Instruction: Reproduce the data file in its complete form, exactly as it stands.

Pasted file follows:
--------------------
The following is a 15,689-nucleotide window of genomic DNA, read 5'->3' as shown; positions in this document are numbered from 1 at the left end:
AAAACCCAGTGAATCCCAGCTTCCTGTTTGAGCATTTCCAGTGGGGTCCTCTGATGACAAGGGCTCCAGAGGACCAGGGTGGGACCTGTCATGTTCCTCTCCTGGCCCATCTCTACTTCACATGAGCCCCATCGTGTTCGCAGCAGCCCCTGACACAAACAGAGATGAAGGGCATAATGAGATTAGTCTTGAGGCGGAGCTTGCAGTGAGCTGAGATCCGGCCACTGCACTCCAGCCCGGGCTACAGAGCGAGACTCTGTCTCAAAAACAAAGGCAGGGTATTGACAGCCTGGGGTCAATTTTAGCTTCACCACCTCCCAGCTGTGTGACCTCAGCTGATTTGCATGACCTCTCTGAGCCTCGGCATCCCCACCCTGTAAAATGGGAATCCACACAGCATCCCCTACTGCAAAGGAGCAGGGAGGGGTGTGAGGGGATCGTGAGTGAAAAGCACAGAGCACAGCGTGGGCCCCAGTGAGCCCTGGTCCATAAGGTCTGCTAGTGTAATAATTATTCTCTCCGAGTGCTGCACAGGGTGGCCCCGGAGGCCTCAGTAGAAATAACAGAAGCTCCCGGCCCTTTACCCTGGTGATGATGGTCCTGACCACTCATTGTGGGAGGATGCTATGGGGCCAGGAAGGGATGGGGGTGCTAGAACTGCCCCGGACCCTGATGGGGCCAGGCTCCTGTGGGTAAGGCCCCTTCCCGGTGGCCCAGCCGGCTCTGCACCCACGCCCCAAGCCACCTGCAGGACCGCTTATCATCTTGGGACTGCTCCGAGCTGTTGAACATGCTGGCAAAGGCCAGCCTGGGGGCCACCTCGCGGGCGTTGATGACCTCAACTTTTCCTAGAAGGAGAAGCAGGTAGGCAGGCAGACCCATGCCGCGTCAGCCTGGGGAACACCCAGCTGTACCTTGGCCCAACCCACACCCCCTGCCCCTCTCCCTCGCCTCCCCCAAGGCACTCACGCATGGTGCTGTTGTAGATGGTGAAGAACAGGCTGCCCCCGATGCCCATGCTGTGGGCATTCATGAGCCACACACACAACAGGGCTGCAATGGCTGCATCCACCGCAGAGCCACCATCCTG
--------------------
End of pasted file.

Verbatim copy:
The following is a 15,689-nucleotide window of genomic DNA, read 5'->3' as shown; positions in this document are numbered from 1 at the left end:
AAAACCCAGTGAATCCCAGCTTCCTGTTTGAGCATTTCCAGTGGGGTCCTCTGATGACAAGGGCTCCAGAGGACCAGGGTGGGACCTGTCATGTTCCTCTCCTGGCCCATCTCTACTTCACATGAGCCCCATCGTGTTCGCAGCAGCCCCTGACACAAACAGAGATGAAGGGCATAATGAGATTAGTCTTGAGGCGGAGCTTGCAGTGAGCTGAGATCCGGCCACTGCACTCCAGCCCGGGCTACAGAGCGAGACTCTGTCTCAAAAACAAAGGCAGGGTATTGACAGCCTGGGGTCAATTTTAGCTTCACCACCTCCCAGCTGTGTGACCTCAGCTGATTTGCATGACCTCTCTGAGCCTCGGCATCCCCACCCTGTAAAATGGGAATCCACACAGCATCCCCTACTGCAAAGGAGCAGGGAGGGGTGTGAGGGGATCGTGAGTGAAAAGCACAGAGCACAGCGTGGGCCCCAGTGAGCCCTGGTCCATAAGGTCTGCTAGTGTAATAATTATTCTCTCCGAGTGCTGCACAGGGTGGCCCCGGAGGCCTCAGTAGAAATAACAGAAGCTCCCGGCCCTTTACCCTGGTGATGATGGTCCTGACCACTCATTGTGGGAGGATGCTATGGGGCCAGGAAGGGATGGGGGTGCTAGAACTGCCCCGGACCCTGATGGGGCCAGGCTCCTGTGGGTAAGGCCCCTTCCCGGTGGCCCAGCCGGCTCTGCACCCACGCCCCAAGCCACCTGCAGGACCGCTTATCATCTTGGGACTGCTCCGAGCTGTTGAACATGCTGGCAAAGGCCAGCCTGGGGGCCACCTCGCGGGCGTTGATGACCTCAACTTTTCCTAGAAGGAGAAGCAGGTAGGCAGGCAGACCCATGCCGCGTCAGCCTGGGGAACACCCAGCTGTACCTTGGCCCAACCCACACCCCCTGCCCCTCTCCCTCGCCTCCCCCAAGGCACTCACGCATGGTGCTGTTGTAGATGGTGAAGAACAGGCTGCCCCCGATGCCCATGCTGTGGGCATTCATGAGCCACACACACAACAGGGCTGCAATGGCTGCATCCACCGCAGAGCCACCATCCTG